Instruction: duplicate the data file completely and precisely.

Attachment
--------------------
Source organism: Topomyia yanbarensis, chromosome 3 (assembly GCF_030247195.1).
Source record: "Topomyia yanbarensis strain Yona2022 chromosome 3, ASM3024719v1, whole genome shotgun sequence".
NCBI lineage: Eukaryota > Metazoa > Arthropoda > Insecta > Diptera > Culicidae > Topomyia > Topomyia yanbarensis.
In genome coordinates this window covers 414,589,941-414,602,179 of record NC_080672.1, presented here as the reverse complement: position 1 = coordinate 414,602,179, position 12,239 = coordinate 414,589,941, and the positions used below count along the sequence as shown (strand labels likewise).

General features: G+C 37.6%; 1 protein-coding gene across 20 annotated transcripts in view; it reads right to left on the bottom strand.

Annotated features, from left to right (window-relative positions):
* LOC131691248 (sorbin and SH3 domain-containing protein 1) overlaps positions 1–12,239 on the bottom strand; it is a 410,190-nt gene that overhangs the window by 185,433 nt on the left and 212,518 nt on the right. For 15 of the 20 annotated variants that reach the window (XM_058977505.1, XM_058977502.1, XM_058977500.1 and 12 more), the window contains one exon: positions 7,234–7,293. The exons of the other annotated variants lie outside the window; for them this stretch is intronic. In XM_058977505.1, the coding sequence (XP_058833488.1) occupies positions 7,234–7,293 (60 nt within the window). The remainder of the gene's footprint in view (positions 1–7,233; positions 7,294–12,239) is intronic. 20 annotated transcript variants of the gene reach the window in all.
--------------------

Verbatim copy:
Source organism: Topomyia yanbarensis, chromosome 3 (assembly GCF_030247195.1).
Source record: "Topomyia yanbarensis strain Yona2022 chromosome 3, ASM3024719v1, whole genome shotgun sequence".
NCBI lineage: Eukaryota > Metazoa > Arthropoda > Insecta > Diptera > Culicidae > Topomyia > Topomyia yanbarensis.
In genome coordinates this window covers 414,589,941-414,602,179 of record NC_080672.1, presented here as the reverse complement: position 1 = coordinate 414,602,179, position 12,239 = coordinate 414,589,941, and the positions used below count along the sequence as shown (strand labels likewise).

General features: G+C 37.6%; 1 protein-coding gene across 20 annotated transcripts in view; it reads right to left on the bottom strand.

Annotated features, from left to right (window-relative positions):
* LOC131691248 (sorbin and SH3 domain-containing protein 1) overlaps positions 1–12,239 on the bottom strand; it is a 410,190-nt gene that overhangs the window by 185,433 nt on the left and 212,518 nt on the right. For 15 of the 20 annotated variants that reach the window (XM_058977505.1, XM_058977502.1, XM_058977500.1 and 12 more), the window contains one exon: positions 7,234–7,293. The exons of the other annotated variants lie outside the window; for them this stretch is intronic. In XM_058977505.1, the coding sequence (XP_058833488.1) occupies positions 7,234–7,293 (60 nt within the window). The remainder of the gene's footprint in view (positions 1–7,233; positions 7,294–12,239) is intronic. 20 annotated transcript variants of the gene reach the window in all.